Diane P., California

Overcoming Fear

My regular eye doctor was on maternity leave, so I made an appointment for a routine eye exam with another doctor in the practice. Since I’d never met Dr. P, I thought it would be a good idea to bring a Packet to the Healthcare Professional to him (this was before we had the Healthcare Brochure).

When I arrived at the office, there was a sign on the receptionist’s area that said, “Dr. P. is running late.”

Oh no, I thought. The poor guy is already covering for his colleague while she’s out and now he’s running late. I don’t think he’s going to want to spend time talking to me about FA!

I checked in and went to sit in the waiting room, which had several people there already. Eventually I was called to do the preliminary exams, and when those were completed I was left alone in the exam room waiting for Dr. P. A lot of reasons went through my head for not talking to him about FA. But I’d already committed to myself that I would, and I’d gone to the trouble to get the Healthcare Professional Packet from one of my meetings, and I’d remembered to bring it with me to the appointment, so I took the information out of my bag and rested it on my knee to strengthen my resolve to follow through on what I had decided to do.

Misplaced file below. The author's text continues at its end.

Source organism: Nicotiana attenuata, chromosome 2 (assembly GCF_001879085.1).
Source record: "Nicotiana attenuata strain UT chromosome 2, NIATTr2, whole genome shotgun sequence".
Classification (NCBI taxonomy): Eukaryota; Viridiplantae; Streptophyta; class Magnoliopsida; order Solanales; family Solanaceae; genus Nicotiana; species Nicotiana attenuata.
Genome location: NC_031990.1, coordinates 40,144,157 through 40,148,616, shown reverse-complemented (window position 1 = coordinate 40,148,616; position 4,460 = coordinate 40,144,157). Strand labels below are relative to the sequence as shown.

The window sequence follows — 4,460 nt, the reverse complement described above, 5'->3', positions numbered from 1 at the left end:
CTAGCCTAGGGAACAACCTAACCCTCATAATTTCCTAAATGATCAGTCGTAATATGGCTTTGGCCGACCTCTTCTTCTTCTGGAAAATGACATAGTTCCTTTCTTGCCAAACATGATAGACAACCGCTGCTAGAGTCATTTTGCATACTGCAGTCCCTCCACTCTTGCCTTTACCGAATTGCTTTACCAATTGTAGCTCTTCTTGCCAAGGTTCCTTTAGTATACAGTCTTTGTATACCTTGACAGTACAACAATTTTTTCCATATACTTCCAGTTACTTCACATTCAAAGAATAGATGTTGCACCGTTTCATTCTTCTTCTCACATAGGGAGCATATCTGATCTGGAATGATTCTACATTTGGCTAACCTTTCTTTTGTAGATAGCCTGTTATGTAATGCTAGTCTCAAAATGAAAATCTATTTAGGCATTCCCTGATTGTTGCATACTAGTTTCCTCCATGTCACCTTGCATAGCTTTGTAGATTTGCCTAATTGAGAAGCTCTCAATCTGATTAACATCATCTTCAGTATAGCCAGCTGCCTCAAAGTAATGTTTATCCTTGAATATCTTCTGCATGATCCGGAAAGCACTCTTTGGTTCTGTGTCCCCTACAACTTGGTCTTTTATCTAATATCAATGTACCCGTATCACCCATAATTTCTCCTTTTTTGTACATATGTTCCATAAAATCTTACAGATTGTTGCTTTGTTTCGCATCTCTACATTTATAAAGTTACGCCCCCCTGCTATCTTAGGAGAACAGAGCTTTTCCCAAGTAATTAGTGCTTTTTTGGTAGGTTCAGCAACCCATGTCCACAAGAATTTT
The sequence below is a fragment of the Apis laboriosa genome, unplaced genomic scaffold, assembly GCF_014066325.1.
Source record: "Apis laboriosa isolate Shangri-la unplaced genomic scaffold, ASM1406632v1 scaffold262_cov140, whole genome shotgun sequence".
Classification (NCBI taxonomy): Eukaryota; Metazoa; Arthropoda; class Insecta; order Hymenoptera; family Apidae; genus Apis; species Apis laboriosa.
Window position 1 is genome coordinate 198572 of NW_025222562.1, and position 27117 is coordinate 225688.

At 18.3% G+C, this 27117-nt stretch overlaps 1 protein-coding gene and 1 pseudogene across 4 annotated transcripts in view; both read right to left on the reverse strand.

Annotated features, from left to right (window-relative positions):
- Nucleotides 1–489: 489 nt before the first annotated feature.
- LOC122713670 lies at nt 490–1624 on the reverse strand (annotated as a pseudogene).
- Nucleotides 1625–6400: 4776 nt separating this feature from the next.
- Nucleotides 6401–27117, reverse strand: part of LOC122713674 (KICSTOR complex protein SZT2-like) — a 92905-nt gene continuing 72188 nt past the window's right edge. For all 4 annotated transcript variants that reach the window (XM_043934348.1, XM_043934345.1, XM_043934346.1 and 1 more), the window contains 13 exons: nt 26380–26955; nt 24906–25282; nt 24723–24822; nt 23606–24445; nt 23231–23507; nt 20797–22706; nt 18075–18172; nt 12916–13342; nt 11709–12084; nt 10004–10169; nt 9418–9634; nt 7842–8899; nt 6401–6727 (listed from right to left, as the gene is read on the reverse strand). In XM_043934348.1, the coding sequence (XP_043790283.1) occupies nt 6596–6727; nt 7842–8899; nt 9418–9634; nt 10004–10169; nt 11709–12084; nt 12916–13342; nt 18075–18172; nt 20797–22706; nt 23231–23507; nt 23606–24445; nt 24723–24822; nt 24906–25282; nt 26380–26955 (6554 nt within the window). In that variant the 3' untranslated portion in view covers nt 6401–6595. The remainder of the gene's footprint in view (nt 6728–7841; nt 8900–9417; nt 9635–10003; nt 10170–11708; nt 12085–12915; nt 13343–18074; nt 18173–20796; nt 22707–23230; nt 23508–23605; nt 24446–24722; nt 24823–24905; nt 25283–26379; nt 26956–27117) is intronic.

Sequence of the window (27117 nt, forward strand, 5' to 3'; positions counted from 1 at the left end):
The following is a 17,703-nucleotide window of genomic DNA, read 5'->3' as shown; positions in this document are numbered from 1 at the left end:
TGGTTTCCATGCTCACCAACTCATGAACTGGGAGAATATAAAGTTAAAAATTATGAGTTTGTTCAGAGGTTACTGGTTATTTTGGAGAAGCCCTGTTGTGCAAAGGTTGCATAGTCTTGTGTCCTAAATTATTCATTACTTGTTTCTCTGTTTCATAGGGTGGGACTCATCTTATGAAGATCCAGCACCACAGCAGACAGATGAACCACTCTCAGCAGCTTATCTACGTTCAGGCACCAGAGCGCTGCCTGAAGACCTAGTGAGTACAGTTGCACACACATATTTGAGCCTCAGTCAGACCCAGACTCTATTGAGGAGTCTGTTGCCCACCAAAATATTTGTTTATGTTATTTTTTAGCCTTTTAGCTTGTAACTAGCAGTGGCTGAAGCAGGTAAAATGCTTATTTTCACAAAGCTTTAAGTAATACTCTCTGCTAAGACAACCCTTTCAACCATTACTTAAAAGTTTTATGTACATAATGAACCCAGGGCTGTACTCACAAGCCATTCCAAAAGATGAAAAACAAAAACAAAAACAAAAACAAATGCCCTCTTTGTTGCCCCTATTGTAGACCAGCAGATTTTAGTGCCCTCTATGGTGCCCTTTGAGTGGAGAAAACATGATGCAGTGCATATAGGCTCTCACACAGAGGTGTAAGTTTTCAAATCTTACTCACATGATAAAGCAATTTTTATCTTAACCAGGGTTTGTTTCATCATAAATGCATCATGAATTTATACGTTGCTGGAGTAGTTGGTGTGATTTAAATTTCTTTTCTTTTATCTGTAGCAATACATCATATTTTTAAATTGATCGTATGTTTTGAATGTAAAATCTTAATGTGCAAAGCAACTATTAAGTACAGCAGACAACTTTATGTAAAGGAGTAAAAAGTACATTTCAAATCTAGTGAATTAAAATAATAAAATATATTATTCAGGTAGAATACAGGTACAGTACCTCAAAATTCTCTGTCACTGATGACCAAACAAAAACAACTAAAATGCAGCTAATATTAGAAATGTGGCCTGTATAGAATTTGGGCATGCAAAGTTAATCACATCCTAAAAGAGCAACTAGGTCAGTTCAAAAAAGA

When Dr. P. came into the office he was friendly but brusque. As the eye exam came to an end, I said to him, “I brought this packet for you. It’s about a twelve-step program for food addiction that has changed my life.” I asked him if he knew about AA, which he did, and I told him FA was based on AA. I said I used to binge on food uncontrollably all the time and that since coming into FA I had been sober around the food for many years.